Romney chides Russia in Poland
US presidential candidate Mitt Romney held up Poland's transition from Communism to democracy as an example for the rest of the world while saying today that Russia had faltered on the path to freedom.
Mr Romney was speaking in the Polish capital at the end of a three-country foreign tour that also took him to Britain and Israel.
The trip was supposed to show voters back home that the Republican could serve on the world stage just as well as US president Barack Obama, but it has been marked by gaffes and missteps.
In a speech in the library of Warsaw University, Mr Romney evoked Poland's struggles two decades ago to bring down the Iron Curtain and praised its efforts since then to embrace small government and a market economy - the same model he says is needed to revive spluttering US growth.
"In the 1980s, when other nations doubted that political tyranny could ever be faced down or overcome, the answer was, 'Look to Poland'," Mr Romney said.
"And today, as some wonder about the way forward out of economic recession and fiscal crisis, the answer is to 'Look to Poland' once again."
Mr Romney's comments on Russia will resonate in Poland, which has a history of occupation by its eastern neighbour and has looked to the United States as a friendly counterweight to the Kremlin's influence.
"Unfortunately, there are parts of the world today where the desire to be free is met with brutal oppression," Mr Romney said, listing the Moscow-allied state of Belarus, the Syrian leadership, and Venezuela's leader Hugo Chavez.
"And in Russia, once-promising advances toward a free and open society have faltered," he said.
Mr Romney has previously said that Russia is "without question our No 1 geopolitical foe".
Mr Romney has pledged not to criticise his Democratic rival for the presidency from foreign soil, but his comments in Poland - as during the Israel leg of his tour - appeared designed to highlight differences in the candidates' approach to foreign policy.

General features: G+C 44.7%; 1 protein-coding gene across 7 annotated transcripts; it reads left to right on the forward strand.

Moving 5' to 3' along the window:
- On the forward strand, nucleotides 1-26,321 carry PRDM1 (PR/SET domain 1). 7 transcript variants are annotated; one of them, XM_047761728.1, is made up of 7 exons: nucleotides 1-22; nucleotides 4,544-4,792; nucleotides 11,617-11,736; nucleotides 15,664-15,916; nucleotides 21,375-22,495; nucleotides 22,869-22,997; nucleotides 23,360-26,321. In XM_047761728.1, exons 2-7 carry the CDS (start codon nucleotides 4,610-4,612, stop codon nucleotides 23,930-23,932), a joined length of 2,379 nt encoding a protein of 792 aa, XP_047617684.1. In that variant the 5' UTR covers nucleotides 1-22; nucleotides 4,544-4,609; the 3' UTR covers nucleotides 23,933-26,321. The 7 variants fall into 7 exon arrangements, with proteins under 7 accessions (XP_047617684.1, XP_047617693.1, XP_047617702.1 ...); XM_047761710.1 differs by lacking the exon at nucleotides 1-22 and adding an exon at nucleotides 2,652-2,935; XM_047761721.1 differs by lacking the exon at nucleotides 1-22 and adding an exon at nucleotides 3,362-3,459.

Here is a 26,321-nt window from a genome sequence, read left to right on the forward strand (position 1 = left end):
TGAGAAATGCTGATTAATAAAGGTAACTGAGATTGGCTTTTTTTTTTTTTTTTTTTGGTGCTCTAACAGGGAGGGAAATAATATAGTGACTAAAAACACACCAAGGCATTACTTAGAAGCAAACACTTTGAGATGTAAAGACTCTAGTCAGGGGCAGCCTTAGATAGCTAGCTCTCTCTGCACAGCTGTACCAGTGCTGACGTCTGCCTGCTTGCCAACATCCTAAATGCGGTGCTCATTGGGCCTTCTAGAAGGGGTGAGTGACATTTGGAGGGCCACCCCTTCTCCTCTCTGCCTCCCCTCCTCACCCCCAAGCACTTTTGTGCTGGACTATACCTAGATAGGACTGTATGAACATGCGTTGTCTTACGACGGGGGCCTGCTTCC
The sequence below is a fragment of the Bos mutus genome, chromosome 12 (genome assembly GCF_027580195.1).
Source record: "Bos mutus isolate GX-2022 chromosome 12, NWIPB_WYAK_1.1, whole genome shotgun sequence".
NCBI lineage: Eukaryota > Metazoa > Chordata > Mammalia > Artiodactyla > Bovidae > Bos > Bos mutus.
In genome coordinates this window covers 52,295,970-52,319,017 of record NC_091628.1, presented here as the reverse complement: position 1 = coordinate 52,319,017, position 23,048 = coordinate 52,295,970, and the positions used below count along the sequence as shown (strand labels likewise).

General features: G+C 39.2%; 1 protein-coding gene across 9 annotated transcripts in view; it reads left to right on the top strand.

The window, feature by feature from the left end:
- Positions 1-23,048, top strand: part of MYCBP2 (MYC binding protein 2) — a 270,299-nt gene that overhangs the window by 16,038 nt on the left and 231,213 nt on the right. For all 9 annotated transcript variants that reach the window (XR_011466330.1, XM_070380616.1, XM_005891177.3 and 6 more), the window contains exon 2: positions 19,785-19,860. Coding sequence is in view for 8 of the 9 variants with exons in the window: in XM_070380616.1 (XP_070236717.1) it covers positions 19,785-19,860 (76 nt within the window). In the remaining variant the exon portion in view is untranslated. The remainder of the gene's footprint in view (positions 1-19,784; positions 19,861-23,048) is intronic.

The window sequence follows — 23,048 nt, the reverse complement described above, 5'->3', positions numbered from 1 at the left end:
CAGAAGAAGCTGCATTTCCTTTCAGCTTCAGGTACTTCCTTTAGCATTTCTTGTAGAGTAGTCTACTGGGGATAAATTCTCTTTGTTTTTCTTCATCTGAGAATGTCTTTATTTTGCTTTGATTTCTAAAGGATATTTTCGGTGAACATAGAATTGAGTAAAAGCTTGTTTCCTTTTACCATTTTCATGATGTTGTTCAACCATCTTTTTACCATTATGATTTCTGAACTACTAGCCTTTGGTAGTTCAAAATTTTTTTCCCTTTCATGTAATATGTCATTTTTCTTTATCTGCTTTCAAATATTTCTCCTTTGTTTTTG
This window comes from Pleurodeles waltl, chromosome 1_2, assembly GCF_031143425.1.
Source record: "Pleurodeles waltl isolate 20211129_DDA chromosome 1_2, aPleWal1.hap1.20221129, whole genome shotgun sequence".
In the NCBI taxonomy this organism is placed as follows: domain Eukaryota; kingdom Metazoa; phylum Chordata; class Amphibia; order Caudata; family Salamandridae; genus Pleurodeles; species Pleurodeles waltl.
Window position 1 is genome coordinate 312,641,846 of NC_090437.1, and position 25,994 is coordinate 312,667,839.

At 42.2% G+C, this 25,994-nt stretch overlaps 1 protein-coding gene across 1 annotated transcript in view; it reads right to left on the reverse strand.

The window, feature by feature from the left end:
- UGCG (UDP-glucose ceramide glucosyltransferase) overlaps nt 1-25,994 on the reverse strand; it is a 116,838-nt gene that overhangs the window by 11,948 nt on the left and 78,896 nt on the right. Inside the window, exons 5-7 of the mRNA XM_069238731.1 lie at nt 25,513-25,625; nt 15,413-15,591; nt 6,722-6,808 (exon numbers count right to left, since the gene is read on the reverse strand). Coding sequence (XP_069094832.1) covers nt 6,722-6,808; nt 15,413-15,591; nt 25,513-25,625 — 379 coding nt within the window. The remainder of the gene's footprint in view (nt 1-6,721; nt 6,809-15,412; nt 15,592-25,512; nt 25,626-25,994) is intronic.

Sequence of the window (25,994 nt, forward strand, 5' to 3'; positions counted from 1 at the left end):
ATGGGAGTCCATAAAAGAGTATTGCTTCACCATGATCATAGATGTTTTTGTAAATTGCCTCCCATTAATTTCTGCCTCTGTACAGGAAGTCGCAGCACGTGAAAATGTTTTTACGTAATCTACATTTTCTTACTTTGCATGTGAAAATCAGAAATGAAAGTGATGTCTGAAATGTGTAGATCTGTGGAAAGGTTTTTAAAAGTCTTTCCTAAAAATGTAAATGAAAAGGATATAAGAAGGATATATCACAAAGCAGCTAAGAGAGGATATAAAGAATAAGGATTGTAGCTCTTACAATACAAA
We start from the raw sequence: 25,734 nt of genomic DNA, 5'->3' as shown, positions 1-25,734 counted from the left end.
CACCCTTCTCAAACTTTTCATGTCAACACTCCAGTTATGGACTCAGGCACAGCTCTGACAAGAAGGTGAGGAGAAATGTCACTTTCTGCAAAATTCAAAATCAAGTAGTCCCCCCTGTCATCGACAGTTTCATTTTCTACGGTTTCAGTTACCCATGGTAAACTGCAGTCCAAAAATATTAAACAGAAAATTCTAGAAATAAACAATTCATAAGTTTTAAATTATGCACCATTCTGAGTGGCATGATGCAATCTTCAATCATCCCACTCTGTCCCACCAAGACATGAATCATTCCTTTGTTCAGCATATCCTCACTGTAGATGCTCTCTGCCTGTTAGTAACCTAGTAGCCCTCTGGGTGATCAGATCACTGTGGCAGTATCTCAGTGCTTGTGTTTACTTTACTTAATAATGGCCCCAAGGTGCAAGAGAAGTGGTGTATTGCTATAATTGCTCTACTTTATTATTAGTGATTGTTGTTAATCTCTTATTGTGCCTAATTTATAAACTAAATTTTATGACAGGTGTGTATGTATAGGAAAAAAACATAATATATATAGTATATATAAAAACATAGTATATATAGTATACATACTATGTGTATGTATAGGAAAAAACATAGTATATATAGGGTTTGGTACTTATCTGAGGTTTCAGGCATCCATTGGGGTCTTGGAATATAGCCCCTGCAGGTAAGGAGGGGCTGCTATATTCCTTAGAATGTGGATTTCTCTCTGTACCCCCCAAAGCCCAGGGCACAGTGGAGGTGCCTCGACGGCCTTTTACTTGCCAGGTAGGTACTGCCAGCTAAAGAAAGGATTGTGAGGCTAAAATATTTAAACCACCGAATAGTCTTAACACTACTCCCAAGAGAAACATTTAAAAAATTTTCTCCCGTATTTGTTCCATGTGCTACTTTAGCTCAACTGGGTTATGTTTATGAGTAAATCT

Mr Obama has put emphasis on a "re-set" in the previously fraught relations with the Kremlin.
Some in Poland felt Washington was overlooking its long-standing alliance with Warsaw for the sake of a better relationship with Russia.
Alluding to the trade union movement Solidarity, which helped topple Communist rule, Mr Romney said: "I believe it is critical to stand by those who have stood by America. Solidarity was a great movement that freed a nation. And it is with solidarity that America and Poland face the future."
Solidarity yesterday distanced itself from Mr Romney's visit to Poland, saying he had supported attacks on unions in his own country.
Mr Romney has run a fairly smooth campaign in the United States by sticking closely to a message that the US economy under Mr Obama has faltered with 8.2 per cent unemployment.
Abroad, however, he has suffered a series of problems that drew criticism from the Obama camp that he was not ready to be US commander in chief.
On the first leg of his trip, in London, the former governor of the US state of Massachusetts drew howls of derision from the British press after questioning whether the city was ready to host the Olympics.
On the next stopover in Israel, he angered Palestinian leaders by calling Jerusalem the Israeli capital and saying cultural differences made Israel more successful economically than the Palestinians.
In Poland today, he studiously avoided making any off-the-cuff comments to the media.
Mr Romney stuck closely to his message, going from meeting to meeting with Polish officials and thanking them for Polish contributions to the US-led war efforts in Iraq and Afghanistan.
But after laying a wreath at the Tomb of the Unknown Soldier, reporters frustrated at a lack of access to him during this trip shouted questions about his missteps.
"Governor Romney, are you concerned about some of the mishaps on your trip?" shouted one.
"Governor Romney do you have a statement for the Palestinians?" shouted another.
Mr Romney ignored the questions and strode back to his motorcade vehicle as an aide admonished members of the press. "Shove it," the aide, Rick Gorka, told reporters.